• The present gun’s sideplate (see the Sticky “Sideplate Study” in the “New Collector’s Board” section) is probably original and by its shape and by the numbers is a DWM Military sideplate, stamped “82” on the outside lower center right, and “16”on the inner bottom edge, with an inscribed lazy “3”(possibly an upper-case “E”) nose-down inside middle left.

  • The present barrel also appears to be an early Mauser barrel from about 1935 or early ’36, based on its fully-serrated sight, the muzzle ring length (14.8mm) and minimal sight setback from muzzle, the slight step at the sight pedestal accommodating the more squared-off muzzle ring, and the 5mm filet radius at the receiver (G&S, p.612). But Joop van der Kant states in the sticky:
    Forum COMMERCIAL - FOREIGN CONTRACT LUGERS - ACCESSORIES 1930-1942 Mauser Basic Properties of Lugers in Mauser 'V' Series
“Many barrels with a sharp barrel band came as readied parts from DWM to Mauser. It is not known if Mauser produced any barrels with a sharp barrel band in Oberndorf.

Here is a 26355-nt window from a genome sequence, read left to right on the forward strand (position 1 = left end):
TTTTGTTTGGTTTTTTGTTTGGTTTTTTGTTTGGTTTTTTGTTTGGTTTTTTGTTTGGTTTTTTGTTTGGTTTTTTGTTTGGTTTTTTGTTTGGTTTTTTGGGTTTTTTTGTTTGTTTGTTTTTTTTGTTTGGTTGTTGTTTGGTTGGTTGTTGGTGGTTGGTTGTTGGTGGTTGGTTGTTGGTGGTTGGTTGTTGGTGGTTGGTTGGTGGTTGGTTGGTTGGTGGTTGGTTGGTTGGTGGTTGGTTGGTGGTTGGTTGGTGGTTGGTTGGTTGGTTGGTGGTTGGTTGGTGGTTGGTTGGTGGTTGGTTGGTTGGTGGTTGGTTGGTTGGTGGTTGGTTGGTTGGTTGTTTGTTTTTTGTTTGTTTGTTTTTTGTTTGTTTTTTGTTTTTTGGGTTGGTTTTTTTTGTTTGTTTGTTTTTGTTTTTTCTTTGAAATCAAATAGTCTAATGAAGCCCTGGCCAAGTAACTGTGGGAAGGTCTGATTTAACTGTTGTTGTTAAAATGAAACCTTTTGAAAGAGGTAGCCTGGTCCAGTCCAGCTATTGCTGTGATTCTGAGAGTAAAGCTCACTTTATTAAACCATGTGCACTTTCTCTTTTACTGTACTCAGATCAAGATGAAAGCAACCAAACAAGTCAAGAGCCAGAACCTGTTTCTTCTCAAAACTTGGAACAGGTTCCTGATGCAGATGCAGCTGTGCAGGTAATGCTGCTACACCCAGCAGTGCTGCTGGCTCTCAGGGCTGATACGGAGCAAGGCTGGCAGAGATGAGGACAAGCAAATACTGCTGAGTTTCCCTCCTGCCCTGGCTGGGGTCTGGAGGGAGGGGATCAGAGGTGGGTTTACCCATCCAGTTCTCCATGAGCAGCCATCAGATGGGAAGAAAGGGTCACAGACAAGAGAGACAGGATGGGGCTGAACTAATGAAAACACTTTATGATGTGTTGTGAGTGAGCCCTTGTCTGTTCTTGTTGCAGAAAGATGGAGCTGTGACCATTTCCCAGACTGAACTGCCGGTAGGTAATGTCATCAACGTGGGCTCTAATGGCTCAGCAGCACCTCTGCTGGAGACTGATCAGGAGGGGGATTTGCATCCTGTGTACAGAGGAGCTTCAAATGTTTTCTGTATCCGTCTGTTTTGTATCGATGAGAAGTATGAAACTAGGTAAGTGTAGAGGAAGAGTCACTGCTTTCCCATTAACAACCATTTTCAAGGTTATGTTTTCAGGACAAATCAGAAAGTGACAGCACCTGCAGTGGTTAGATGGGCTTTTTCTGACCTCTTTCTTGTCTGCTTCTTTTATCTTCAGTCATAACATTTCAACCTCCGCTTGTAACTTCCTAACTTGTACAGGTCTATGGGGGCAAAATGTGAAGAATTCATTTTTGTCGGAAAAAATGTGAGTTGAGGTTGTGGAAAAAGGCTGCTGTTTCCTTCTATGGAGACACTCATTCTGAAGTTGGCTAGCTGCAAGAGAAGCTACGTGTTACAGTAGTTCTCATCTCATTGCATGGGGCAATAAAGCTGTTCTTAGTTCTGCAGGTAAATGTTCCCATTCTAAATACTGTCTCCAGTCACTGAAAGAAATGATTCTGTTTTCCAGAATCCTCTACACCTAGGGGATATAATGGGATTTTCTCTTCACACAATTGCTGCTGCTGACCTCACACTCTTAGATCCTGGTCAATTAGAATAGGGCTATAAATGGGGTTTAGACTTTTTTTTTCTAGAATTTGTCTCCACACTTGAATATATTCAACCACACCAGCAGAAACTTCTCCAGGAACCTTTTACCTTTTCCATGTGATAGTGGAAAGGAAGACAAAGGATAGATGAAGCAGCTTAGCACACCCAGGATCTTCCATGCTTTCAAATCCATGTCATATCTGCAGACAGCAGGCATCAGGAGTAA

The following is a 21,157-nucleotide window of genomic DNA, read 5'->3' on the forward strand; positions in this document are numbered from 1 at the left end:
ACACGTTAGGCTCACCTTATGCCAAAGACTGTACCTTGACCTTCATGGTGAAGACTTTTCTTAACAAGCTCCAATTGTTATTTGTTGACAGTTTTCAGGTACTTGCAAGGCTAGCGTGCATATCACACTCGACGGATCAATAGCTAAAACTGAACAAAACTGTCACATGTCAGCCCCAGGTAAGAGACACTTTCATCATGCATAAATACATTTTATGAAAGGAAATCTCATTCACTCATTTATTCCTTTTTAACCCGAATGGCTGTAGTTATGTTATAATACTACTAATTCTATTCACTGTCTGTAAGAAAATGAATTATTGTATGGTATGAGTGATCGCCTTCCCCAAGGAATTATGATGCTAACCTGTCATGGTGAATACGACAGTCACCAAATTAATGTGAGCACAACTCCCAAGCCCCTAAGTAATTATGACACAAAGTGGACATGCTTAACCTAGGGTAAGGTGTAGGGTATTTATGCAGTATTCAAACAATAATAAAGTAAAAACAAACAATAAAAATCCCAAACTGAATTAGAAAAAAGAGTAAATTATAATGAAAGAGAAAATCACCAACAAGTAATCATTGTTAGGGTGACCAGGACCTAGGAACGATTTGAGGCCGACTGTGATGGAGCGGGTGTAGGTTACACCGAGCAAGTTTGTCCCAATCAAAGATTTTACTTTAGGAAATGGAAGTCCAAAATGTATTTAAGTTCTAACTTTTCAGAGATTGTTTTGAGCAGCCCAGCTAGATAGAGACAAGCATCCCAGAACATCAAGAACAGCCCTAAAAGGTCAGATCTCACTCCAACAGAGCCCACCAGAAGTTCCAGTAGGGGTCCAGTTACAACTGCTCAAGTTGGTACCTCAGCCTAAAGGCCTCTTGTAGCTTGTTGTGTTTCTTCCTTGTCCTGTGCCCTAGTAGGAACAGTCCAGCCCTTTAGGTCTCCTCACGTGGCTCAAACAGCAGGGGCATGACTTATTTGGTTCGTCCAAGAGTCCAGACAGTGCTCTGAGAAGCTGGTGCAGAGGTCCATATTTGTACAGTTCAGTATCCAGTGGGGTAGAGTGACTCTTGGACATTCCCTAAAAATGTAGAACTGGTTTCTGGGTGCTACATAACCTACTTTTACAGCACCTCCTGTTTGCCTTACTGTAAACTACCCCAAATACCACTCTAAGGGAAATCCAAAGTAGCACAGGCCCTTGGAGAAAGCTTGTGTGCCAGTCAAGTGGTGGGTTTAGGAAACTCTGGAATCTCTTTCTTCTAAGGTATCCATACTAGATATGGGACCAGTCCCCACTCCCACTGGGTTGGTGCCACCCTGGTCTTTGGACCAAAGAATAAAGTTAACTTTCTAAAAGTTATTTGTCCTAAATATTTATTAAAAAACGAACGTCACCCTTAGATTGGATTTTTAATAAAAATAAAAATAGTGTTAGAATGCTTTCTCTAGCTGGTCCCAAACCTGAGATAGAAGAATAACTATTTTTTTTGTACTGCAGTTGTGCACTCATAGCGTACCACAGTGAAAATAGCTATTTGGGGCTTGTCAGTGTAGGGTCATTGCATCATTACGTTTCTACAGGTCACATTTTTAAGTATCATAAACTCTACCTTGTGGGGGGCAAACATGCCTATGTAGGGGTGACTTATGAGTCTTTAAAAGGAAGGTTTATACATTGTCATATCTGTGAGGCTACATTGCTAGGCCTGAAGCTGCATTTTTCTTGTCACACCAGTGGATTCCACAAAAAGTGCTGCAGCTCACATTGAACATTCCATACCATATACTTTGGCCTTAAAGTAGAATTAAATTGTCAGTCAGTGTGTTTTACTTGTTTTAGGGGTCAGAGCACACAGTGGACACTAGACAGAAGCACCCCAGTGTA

The barrels that unmistakenly are produced by Mauser, have a dull barrel band. These appear on Banners as from 1936.
Time table for the use of sharp / dull barrel bands, and the C/N versus Cc/U proof stamps. “

  • The above attachment’s c/n barrel proof marks from DWM are dated from 1928 and would be oriented vertically. It’s also true that after 1936 Mauser barrels converged more closely on the shape of late DWM barrels (G&S, p.612). The present gun’s barrel also appears to have a blacker-hued (but not deeper) blue to my eye.

This introduces the third vexing characteristic; the present gun’s barrel my be a rebarrel from the Suhl rework, or it may be a third barrel probably added by a civilian gunsmith post-WWII.